|dc.description.abstract||During the last decade resin-based dental restorative materials have replaced amalgam as the
first choice dental filling material. Resin-based dental restorative materials are complex
polymers containing a variety of monomers and filler particles, as well as initiators,
activators, stabilizers, plasticizers and other additives. Several studies have shown that many
of the ingredients are leaching from the materials, even after adequate polymerization. It is
known from in vitro studies that some of the compounds in the resin-based materials have
cytotoxic, genotoxic or estrogenic potential. Allergenic effects in patients and dental
personnel have also been reported.
The aim of this study was to identify and quantify substances released from various types of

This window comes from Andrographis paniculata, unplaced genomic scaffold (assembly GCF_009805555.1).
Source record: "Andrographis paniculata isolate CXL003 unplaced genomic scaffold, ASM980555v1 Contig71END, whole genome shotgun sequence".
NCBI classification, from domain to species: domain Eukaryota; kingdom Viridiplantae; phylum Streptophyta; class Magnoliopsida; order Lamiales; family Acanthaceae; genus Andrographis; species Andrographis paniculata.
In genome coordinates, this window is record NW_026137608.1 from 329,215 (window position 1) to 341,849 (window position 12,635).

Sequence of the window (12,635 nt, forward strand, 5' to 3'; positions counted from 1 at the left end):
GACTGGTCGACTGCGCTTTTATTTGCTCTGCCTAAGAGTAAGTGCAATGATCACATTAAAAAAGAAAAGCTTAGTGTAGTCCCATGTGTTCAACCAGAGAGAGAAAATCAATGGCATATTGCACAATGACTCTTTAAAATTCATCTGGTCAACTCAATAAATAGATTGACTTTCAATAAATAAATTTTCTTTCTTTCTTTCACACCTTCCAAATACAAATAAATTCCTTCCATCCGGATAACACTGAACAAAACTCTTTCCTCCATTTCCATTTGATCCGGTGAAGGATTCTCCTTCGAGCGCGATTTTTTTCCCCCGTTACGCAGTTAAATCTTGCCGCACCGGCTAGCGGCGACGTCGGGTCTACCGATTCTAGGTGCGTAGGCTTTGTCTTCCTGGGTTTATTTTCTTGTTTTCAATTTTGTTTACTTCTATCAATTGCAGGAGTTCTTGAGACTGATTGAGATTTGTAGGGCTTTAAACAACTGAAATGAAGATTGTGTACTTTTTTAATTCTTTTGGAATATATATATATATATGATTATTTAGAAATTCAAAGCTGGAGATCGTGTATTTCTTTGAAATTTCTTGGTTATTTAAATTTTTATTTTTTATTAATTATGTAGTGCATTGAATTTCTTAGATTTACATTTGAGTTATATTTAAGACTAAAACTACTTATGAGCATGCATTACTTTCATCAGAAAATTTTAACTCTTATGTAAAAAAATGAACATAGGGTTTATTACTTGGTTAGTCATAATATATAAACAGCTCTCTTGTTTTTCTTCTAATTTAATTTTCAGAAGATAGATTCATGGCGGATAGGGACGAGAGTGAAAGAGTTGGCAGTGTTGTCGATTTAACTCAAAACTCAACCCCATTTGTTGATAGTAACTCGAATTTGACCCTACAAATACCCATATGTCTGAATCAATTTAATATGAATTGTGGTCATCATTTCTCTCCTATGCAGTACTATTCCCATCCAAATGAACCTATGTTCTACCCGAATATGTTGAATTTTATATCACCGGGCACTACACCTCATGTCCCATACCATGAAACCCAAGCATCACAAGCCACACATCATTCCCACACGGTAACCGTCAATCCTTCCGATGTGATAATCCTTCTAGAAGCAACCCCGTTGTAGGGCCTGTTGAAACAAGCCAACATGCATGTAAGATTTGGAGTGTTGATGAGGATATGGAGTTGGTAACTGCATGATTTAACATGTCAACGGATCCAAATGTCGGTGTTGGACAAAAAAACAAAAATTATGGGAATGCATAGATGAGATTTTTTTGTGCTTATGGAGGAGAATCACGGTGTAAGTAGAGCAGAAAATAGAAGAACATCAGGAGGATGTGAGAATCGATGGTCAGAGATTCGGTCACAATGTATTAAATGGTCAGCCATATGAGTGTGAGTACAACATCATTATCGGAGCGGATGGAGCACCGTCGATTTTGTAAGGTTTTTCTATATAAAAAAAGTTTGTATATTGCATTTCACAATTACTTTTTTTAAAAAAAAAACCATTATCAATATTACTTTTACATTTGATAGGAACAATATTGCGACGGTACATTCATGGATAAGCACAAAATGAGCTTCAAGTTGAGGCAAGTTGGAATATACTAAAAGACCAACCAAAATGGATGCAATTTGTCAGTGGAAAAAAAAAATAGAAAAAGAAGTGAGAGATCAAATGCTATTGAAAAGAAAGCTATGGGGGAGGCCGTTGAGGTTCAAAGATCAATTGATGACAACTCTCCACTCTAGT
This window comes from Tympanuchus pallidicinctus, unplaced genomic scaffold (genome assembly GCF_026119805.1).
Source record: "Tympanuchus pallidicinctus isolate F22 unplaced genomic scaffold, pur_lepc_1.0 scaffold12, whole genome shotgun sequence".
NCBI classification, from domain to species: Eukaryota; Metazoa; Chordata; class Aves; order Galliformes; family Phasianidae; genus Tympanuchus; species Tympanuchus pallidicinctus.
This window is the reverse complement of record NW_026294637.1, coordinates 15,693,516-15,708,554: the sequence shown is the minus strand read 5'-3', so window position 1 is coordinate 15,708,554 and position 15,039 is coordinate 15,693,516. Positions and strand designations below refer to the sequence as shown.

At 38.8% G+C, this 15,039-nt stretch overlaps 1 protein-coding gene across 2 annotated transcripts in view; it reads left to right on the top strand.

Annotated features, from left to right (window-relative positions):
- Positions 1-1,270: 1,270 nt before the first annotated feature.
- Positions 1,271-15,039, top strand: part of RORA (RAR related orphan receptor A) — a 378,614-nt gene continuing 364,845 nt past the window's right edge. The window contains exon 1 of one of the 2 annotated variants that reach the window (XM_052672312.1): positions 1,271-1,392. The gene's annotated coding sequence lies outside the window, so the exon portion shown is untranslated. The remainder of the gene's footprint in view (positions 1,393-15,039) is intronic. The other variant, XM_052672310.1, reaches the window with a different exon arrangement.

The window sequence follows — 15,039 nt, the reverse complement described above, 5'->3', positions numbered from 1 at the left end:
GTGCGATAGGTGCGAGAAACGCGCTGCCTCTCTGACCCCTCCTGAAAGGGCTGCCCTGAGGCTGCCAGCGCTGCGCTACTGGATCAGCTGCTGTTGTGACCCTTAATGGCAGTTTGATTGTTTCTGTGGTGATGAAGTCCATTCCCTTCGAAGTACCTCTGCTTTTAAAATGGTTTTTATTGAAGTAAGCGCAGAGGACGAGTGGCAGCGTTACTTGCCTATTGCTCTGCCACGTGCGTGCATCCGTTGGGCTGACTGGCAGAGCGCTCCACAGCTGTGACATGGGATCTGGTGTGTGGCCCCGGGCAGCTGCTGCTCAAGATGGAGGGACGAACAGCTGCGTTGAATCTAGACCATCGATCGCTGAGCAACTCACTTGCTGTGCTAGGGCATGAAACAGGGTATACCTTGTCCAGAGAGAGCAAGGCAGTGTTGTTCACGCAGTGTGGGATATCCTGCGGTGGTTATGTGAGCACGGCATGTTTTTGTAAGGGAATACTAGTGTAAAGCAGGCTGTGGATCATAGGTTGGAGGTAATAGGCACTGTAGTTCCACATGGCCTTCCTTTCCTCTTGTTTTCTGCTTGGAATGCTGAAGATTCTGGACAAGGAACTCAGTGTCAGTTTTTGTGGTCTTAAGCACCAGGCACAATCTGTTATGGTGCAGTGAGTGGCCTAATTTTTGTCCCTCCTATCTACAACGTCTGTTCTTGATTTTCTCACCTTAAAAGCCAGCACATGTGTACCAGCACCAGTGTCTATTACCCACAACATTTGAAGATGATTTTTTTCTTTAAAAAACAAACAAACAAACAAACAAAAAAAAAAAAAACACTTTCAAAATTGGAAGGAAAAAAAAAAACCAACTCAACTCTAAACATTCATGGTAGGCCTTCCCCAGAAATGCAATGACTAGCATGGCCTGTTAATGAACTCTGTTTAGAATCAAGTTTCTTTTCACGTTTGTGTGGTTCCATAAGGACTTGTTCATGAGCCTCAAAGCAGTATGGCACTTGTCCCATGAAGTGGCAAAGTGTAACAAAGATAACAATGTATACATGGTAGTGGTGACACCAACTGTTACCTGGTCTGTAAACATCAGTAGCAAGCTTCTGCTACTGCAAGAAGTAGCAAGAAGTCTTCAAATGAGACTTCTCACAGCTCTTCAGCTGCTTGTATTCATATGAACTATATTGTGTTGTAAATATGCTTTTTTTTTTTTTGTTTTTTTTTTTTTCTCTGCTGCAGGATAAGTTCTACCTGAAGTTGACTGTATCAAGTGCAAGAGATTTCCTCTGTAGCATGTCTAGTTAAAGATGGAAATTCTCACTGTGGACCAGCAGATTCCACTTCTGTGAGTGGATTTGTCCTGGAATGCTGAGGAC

resin-based dental restorative materials. Specimens were polymerized according to protocols
from the producers and submerged in different solvents. To characterize a maximum elution
potential, ethanol was used as an immersion media. Furthermore, immersion in Ringer’s
solution and saliva was used to mimic clinical elution conditions.
A combined Gas Chromatography - Mass Spectrometry (GC-MS) technique was used for
the identification and quantification of eluates. The majority of eluting substances from the
polymeric matrix are organic substances with low molecular weight, which are well suited
for analysis by GC-MS. Tailor-made internal standards for HEMA and TEGDMA were
synthesized for the quantification procedure.
We have identified and quantified a number of compounds from several materials.
Significant differences regarding type and amount of leachables between the materials are